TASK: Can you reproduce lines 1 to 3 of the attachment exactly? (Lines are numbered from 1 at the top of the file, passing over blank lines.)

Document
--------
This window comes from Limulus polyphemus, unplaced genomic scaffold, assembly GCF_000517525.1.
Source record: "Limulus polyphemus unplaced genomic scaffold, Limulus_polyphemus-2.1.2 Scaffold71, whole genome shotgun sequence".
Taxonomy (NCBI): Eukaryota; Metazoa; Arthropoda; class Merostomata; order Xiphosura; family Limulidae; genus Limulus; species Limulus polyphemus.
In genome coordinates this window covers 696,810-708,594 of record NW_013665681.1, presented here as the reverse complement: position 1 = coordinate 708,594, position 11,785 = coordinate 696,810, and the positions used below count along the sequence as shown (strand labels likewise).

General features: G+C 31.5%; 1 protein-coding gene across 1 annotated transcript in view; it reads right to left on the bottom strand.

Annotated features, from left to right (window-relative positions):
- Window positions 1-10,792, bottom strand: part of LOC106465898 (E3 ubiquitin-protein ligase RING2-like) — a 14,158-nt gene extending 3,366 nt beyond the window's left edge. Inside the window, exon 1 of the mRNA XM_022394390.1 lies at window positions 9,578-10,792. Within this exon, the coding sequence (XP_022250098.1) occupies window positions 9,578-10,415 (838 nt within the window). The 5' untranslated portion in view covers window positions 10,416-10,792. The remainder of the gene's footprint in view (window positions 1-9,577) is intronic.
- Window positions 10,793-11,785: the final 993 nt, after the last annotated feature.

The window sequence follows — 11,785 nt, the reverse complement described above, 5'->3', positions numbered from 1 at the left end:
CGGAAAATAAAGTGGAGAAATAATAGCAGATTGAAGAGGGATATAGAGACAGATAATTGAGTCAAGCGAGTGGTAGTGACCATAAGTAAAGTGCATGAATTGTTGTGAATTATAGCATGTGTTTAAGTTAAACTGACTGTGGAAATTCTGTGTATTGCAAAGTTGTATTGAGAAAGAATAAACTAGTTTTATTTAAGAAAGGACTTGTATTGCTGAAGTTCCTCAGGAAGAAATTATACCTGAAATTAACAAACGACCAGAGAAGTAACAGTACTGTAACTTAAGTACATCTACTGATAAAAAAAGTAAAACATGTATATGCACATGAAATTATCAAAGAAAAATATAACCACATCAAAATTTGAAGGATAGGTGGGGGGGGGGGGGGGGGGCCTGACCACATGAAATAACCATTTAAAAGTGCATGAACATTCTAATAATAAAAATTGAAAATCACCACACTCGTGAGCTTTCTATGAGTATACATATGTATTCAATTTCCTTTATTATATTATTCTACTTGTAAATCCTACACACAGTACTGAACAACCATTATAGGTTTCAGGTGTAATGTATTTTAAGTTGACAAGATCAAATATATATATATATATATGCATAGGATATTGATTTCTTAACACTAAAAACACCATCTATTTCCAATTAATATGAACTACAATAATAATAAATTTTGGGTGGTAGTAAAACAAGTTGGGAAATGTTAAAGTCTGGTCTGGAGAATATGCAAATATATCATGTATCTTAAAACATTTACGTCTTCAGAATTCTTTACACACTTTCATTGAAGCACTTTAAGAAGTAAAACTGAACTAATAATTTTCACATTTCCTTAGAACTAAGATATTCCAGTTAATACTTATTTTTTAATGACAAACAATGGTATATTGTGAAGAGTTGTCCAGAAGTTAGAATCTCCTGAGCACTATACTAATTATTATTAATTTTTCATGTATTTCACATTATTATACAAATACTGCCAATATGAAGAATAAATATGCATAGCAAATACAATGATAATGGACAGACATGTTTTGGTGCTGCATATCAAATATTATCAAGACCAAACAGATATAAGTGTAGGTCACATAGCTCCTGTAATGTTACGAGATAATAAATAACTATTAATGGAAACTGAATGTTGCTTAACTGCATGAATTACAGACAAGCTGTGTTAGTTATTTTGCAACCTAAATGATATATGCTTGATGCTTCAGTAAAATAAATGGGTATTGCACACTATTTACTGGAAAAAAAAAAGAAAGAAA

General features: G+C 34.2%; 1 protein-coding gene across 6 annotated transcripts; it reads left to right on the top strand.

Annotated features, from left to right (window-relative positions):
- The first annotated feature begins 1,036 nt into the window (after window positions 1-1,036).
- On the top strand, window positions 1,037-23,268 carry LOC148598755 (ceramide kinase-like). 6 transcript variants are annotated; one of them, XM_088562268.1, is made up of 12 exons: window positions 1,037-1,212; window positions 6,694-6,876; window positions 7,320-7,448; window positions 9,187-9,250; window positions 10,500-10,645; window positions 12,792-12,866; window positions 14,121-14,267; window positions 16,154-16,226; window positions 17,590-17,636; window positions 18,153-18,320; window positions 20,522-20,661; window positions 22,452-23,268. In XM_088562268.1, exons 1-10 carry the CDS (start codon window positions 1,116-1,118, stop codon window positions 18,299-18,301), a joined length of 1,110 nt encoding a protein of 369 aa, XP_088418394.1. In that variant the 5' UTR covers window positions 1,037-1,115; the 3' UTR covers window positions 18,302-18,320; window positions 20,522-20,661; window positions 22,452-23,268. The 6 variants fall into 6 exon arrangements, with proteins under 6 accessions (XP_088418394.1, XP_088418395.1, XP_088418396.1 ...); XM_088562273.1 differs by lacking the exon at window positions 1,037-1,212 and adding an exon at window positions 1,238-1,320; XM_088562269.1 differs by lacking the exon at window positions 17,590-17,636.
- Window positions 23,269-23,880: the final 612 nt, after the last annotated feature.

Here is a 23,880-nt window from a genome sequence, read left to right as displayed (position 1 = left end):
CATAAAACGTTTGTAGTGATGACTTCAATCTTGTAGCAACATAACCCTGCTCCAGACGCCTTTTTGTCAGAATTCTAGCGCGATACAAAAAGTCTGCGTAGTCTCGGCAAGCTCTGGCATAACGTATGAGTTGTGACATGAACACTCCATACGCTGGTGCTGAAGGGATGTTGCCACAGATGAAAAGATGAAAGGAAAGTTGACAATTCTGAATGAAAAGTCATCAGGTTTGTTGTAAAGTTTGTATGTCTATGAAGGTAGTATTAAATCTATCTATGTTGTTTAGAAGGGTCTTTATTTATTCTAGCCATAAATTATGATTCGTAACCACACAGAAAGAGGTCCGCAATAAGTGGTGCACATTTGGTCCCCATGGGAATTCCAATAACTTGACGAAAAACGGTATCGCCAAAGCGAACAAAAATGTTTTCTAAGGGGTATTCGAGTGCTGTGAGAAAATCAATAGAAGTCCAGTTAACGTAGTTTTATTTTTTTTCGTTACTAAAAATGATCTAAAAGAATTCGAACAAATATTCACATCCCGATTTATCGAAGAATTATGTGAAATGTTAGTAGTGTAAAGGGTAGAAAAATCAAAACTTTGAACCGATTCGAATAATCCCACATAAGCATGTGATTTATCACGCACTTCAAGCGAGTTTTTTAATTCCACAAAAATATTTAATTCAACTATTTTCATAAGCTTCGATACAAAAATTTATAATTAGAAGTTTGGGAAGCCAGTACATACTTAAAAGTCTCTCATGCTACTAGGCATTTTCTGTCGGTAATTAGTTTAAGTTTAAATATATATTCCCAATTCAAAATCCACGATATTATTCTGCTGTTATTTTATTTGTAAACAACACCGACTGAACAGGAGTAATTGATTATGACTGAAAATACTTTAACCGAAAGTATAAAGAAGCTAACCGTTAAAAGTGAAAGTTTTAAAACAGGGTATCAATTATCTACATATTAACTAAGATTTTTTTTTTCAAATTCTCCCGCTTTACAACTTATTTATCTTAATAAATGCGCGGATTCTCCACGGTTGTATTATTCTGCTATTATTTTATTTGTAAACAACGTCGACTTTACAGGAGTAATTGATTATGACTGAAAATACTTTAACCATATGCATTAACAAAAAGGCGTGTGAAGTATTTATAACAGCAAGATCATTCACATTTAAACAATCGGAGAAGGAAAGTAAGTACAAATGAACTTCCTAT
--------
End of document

This window comes from Limulus polyphemus, unplaced genomic scaffold, assembly GCF_000517525.1.
Source record: "Limulus polyphemus unplaced genomic scaffold, Limulus_polyphemus-2.1.2 Scaffold71, whole genome shotgun sequence".
Taxonomy (NCBI): Eukaryota; Metazoa; Arthropoda; class Merostomata; order Xiphosura; family Limulidae; genus Limulus; species Limulus polyphemus.